Leo Politi, artist and children's book author and illustrator who earned the prestigious Caldecott Medal for his book "The Mission Bell," has died. He was 86.
Politi was found dead Monday in his Los Angeles home, Julie Rosen, a family friend, said Friday. She said she had last seen him March 23, and that he had recently been in ill health.
In addition to Politi's well-known children's books, the artist forever froze in his elegant watercolors the Victorian era of Los Angeles' Bunker Hill, including the recently restored Angel's Flight in its heyday. Twenty-six of his paintings, including the mysterious swirls of "The Castle," were reproduced in his 1964 book "Bunker Hill."
When the book was published, Times reviewer Ed Ainsworth praised the artist-author's "gentle heart, discerning eye and great compassion."
Politi's paintings, Ainsworth said, "catch the personality and character of the old houses just as faithfully as if they were decrepit humans instead of creations of wood, mortar, brick, stone, ironwork and plaster."
"The accompanying text is simple, almost stark," the reviewer continued, "as if the farewell to this lost world of yesteryear were being written in the heart's blood of those who mourn for the glorious past which can never return."
Politi lived on Bunker Hill for 30 years, watching the grand turn-of-the-century mansions sink into decay before urban renewal swept them away in the 1950s and '60s to be replaced by today's skyscrapers. He painted the faded Victorians as they were when they were new and occupied by Los Angeles' well-to-do professional class.
The Bunker Hill book and a second adult book of his watercolor illustrations of the city's early parks are now collector's items.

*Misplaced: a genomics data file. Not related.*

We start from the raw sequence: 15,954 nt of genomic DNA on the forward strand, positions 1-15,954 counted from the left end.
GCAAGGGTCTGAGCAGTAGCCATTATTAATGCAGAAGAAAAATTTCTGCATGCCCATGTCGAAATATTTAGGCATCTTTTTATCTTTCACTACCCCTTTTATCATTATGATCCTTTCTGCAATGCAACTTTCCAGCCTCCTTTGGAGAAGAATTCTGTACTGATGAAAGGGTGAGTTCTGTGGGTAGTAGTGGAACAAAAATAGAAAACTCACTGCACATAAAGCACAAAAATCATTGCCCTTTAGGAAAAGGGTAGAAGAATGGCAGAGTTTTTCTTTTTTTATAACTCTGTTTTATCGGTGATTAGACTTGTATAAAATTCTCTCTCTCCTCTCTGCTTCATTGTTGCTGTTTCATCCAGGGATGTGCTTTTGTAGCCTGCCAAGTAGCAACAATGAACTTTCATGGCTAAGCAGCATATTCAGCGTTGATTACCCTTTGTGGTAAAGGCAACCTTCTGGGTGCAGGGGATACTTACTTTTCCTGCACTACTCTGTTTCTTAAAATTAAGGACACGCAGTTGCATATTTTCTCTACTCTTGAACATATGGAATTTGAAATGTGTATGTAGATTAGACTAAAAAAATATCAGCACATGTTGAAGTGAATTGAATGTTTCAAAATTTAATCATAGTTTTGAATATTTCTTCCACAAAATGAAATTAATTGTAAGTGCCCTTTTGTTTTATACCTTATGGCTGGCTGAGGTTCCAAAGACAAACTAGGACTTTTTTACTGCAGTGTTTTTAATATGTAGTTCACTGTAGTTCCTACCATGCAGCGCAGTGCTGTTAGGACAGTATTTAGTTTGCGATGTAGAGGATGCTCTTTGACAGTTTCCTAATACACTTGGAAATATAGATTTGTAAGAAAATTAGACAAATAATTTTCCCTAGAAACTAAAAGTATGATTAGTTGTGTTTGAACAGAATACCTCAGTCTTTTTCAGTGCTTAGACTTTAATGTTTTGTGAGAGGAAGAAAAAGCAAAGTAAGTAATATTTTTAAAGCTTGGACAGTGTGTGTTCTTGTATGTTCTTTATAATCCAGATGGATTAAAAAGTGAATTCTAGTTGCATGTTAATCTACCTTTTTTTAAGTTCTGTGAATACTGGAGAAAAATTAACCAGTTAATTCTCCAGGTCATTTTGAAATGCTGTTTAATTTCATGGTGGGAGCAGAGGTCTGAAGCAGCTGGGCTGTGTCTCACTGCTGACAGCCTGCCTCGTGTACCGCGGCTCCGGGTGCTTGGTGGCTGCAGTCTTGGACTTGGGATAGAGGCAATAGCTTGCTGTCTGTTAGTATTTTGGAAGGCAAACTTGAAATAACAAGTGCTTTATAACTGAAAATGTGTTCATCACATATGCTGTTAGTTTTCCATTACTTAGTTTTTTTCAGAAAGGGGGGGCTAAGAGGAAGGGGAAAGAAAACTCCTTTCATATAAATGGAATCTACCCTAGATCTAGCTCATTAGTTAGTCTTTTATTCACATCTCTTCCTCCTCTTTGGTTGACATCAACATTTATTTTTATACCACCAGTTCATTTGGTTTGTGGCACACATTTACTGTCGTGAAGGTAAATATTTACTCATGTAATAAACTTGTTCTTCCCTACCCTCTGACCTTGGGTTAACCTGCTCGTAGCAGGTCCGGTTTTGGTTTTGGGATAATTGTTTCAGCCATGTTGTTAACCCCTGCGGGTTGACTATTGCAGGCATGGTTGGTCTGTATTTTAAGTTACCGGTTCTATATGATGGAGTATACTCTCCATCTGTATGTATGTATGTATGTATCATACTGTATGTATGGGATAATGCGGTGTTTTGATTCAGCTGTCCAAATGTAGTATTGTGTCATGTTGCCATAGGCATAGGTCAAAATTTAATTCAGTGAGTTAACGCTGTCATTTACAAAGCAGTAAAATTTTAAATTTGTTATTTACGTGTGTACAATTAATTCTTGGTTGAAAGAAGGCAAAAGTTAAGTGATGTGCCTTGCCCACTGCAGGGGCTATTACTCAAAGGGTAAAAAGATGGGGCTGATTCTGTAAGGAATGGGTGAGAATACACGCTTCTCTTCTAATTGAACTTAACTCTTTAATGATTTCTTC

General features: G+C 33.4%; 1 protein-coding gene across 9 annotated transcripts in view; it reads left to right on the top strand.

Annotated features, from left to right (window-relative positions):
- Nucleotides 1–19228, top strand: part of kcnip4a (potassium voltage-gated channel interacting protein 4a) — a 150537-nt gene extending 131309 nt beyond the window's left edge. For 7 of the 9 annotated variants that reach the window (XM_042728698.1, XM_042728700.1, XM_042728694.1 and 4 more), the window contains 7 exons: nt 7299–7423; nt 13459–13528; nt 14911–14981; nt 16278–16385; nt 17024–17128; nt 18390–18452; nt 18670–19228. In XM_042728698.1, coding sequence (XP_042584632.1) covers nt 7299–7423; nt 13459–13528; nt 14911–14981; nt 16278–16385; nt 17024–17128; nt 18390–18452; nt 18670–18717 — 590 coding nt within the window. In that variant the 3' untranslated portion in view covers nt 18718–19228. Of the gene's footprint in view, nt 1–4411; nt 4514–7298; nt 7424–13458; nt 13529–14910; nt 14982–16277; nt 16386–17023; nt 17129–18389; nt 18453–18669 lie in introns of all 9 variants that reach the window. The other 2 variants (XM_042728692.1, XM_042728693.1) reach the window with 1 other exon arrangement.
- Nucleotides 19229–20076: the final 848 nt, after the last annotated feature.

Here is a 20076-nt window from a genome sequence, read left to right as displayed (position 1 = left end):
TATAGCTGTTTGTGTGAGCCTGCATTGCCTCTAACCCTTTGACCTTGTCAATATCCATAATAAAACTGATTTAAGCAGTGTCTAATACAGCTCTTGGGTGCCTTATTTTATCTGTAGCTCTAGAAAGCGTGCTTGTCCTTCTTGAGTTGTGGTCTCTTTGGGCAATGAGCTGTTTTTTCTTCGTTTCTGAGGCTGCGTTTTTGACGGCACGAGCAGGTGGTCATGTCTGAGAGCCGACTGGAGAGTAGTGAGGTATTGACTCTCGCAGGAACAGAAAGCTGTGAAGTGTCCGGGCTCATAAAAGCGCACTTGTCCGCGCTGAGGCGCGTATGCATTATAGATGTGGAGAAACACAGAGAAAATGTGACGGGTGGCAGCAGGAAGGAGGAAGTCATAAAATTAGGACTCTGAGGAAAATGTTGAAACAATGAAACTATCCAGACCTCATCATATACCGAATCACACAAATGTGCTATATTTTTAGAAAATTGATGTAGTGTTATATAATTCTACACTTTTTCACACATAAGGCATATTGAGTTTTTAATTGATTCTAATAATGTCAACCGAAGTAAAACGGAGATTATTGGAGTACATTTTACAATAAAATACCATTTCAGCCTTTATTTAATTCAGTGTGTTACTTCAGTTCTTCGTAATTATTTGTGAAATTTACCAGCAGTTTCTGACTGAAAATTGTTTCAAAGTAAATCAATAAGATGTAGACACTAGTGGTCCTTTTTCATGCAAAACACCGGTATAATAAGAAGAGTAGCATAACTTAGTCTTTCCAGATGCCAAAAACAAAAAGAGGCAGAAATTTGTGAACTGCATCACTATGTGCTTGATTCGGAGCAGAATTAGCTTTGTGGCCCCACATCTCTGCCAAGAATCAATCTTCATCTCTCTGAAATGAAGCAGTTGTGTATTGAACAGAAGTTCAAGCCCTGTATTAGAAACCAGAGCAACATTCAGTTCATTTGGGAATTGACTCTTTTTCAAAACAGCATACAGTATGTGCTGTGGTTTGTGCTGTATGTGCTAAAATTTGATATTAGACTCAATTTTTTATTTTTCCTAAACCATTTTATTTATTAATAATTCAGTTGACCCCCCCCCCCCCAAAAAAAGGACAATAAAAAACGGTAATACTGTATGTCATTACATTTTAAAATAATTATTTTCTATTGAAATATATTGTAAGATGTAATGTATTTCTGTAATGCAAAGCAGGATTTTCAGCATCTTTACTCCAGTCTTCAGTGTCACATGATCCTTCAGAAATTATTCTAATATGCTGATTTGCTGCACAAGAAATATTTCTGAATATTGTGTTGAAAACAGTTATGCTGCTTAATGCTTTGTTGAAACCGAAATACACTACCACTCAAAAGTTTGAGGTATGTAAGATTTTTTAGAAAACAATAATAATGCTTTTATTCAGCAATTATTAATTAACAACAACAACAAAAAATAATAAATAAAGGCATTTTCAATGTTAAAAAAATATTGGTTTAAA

Watercolors featured in the books were displayed at City Hall in 1984 when Mayor Tom Bradley proclaimed April of that year "Leo Politi Appreciation Month" to celebrate the artist's 75th year.
In 1991, in honor of Politi's more than 15 classic children's books, the Los Angeles Unified School District named a new facility at 1148 W. 11th St. the Politi Elementary School.
Politi earned the Caldecott Award in 1949 for his book about the swallows at Mission San Juan Capistrano. The award is given annually by the American Library Assn. for "the most distinguished American picture book for children."
Politi's first children's book was "Little Pancho" published in 1938. Another favorite was "Pedro, the Angel of Olvera Street."
The artist loved children and for many years did sketches for them on Olvera Street and gave illustrated talks at libraries around Los Angeles.
In the 1970s, Politi also painted the mural of the blessing of the animals that appears on Olvera Street's Biscailuz Building. He said he modeled the figures and the sparrows after actual habitues of Olvera Street and the dogs after his own pets, Emmet and Oscar.
"I never once saw Politi at work," the late Times columnist Jack Smith wrote in 1978 after one of his periodic inspections of the mural. "Instead of being painted, the mural seemed to be emerging of its own volition according to some exquisitely slow time scheme, like a picture puzzle whose pieces had been hidden and were being put in place as each was found."
Attending the dedication of the mural, Smith described the seldom-seen Politi as "gaunt, sinewy, grizzled, slightly stooped, but with large eyes that seem always full of wonder."
"It was," the columnist observed, "a face that might have been painted by El Greco."